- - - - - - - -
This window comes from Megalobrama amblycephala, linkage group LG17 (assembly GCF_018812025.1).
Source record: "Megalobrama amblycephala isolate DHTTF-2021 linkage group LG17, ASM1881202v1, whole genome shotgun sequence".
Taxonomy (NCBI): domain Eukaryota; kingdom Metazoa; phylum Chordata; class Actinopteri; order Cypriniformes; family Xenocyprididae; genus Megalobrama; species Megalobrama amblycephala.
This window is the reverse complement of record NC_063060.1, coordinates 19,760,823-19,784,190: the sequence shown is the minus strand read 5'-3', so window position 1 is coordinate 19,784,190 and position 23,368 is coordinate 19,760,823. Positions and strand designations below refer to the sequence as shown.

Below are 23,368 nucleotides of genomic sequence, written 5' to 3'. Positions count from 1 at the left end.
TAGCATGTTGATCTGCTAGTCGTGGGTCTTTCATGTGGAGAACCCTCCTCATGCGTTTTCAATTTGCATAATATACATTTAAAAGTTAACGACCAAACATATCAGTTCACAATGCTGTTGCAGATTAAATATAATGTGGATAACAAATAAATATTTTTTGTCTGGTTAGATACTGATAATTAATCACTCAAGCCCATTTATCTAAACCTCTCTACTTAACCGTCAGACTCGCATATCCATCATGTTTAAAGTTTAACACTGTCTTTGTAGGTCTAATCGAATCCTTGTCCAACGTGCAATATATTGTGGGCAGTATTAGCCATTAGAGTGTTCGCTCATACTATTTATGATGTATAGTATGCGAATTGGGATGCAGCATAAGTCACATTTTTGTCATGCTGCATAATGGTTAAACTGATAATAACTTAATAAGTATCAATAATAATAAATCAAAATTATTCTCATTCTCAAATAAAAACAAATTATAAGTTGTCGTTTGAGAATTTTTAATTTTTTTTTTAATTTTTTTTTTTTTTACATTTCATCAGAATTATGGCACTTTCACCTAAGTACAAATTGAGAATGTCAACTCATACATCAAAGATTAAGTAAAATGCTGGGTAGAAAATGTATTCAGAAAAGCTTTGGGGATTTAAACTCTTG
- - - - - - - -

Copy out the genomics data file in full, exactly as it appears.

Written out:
This window comes from Megalobrama amblycephala, linkage group LG17 (assembly GCF_018812025.1).
Source record: "Megalobrama amblycephala isolate DHTTF-2021 linkage group LG17, ASM1881202v1, whole genome shotgun sequence".
Taxonomy (NCBI): domain Eukaryota; kingdom Metazoa; phylum Chordata; class Actinopteri; order Cypriniformes; family Xenocyprididae; genus Megalobrama; species Megalobrama amblycephala.
This window is the reverse complement of record NC_063060.1, coordinates 19,760,823-19,784,190: the sequence shown is the minus strand read 5'-3', so window position 1 is coordinate 19,784,190 and position 23,368 is coordinate 19,760,823. Positions and strand designations below refer to the sequence as shown.

Below are 23,368 nucleotides of genomic sequence, written 5' to 3'. Positions count from 1 at the left end.
TAGCATGTTGATCTGCTAGTCGTGGGTCTTTCATGTGGAGAACCCTCCTCATGCGTTTTCAATTTGCATAATATACATTTAAAAGTTAACGACCAAACATATCAGTTCACAATGCTGTTGCAGATTAAATATAATGTGGATAACAAATAAATATTTTTTGTCTGGTTAGATACTGATAATTAATCACTCAAGCCCATTTATCTAAACCTCTCTACTTAACCGTCAGACTCGCATATCCATCATGTTTAAAGTTTAACACTGTCTTTGTAGGTCTAATCGAATCCTTGTCCAACGTGCAATATATTGTGGGCAGTATTAGCCATTAGAGTGTTCGCTCATACTATTTATGATGTATAGTATGCGAATTGGGATGCAGCATAAGTCACATTTTTGTCATGCTGCATAATGGTTAAACTGATAATAACTTAATAAGTATCAATAATAATAAATCAAAATTATTCTCATTCTCAAATAAAAACAAATTATAAGTTGTCGTTTGAGAATTTTTAATTTTTTTTTTAATTTTTTTTTTTTTTACATTTCATCAGAATTATGGCACTTTCACCTAAGTACAAATTGAGAATGTCAACTCATACATCAAAGATTAAGTAAAATGCTGGGTAGAAAATGTATTCAGAAAAGCTTTGGGGATTTAAACTCTTG